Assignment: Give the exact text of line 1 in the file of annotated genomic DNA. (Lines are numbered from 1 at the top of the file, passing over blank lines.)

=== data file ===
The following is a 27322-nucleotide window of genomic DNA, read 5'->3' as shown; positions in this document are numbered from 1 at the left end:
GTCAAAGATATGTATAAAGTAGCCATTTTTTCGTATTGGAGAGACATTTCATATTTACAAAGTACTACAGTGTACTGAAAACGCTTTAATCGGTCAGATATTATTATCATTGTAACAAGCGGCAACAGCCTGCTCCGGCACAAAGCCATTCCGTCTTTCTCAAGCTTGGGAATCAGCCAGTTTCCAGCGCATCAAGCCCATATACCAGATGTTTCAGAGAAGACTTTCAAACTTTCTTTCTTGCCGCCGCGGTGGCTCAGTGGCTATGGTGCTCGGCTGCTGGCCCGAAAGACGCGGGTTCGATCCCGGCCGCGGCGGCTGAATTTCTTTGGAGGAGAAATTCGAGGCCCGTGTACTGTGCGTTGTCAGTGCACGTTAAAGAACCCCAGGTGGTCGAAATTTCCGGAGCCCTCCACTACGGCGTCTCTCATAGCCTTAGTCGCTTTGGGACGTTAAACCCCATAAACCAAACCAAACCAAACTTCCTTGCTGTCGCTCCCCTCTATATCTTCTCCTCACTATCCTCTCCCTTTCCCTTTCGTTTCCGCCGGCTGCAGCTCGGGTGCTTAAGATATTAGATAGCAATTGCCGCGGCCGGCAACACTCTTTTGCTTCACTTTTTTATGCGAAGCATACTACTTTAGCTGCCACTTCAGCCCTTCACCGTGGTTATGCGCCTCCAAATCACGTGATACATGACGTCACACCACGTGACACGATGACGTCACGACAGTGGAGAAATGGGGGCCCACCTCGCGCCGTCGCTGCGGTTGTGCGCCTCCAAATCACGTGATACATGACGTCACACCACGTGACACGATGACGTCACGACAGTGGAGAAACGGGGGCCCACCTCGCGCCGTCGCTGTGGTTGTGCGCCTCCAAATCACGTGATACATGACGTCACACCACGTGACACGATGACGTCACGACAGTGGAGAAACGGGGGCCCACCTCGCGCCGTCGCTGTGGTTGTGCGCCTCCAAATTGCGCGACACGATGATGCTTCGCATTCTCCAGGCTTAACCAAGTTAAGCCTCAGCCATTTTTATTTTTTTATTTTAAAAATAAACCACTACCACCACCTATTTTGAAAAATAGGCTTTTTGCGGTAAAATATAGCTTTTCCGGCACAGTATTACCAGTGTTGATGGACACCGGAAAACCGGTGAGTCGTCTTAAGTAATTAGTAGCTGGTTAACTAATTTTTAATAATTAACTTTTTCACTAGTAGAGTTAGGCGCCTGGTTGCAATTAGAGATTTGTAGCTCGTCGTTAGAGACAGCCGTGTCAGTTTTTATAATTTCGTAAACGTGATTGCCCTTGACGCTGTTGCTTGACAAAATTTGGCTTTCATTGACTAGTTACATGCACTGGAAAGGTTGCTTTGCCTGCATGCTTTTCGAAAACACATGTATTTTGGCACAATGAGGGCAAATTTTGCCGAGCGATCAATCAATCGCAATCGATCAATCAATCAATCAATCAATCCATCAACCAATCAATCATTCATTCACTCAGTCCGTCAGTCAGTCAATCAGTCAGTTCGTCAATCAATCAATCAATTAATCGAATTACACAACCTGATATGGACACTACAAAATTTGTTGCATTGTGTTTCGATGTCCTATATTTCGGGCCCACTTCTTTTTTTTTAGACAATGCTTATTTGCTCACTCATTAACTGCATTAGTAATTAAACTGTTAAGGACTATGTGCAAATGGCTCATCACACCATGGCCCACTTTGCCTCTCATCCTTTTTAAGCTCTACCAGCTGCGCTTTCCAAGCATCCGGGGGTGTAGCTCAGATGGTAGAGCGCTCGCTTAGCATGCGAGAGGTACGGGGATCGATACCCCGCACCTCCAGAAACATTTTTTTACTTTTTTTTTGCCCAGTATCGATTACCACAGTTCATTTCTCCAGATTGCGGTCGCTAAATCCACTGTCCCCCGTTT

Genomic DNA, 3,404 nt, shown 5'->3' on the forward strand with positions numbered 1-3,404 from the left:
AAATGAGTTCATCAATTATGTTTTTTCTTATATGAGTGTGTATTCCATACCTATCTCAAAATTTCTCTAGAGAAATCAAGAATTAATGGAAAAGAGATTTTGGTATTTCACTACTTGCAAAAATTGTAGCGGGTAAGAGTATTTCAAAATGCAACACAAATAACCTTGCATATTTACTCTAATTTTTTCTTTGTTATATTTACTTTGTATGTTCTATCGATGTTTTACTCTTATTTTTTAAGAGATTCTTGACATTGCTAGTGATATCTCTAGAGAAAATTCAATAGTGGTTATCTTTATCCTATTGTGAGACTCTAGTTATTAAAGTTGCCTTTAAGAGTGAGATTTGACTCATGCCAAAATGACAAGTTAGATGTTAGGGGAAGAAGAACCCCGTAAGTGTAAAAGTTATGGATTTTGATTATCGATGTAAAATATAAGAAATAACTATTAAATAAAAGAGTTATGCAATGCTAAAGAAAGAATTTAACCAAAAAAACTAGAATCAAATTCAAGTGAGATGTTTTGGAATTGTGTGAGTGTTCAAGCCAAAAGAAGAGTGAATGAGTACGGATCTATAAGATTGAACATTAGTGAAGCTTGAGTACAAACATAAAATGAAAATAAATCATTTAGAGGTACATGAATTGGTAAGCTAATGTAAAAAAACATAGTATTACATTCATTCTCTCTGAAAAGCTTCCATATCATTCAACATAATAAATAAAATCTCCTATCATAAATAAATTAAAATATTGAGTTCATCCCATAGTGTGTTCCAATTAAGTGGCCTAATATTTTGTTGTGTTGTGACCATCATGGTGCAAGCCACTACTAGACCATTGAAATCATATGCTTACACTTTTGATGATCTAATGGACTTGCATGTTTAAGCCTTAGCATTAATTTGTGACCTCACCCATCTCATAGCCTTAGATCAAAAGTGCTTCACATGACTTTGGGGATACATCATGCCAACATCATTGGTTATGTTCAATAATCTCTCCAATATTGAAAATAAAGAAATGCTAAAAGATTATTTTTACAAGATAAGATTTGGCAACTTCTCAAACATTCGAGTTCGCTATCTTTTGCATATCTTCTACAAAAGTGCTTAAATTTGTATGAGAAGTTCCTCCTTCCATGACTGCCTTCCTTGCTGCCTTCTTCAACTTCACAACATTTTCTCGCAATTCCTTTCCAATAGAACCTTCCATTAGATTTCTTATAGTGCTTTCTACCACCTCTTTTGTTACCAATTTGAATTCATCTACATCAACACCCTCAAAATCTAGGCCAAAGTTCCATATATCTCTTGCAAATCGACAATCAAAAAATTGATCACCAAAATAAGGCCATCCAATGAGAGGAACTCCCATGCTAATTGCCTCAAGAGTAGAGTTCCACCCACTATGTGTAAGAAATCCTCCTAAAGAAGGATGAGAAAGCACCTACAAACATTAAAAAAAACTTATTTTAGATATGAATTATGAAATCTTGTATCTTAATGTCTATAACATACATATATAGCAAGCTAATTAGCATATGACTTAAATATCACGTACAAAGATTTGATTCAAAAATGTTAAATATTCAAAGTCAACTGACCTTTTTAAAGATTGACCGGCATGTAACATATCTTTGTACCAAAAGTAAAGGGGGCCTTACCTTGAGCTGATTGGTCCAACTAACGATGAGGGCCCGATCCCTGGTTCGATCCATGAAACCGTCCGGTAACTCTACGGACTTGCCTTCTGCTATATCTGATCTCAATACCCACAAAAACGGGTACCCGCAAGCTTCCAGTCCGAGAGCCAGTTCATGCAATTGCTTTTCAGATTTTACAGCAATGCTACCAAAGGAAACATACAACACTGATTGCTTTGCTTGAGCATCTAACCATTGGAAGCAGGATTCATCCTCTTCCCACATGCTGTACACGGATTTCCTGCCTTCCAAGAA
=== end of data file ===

The following is a 27322-nucleotide window of genomic DNA, read 5'->3' as shown; positions in this document are numbered from 1 at the left end: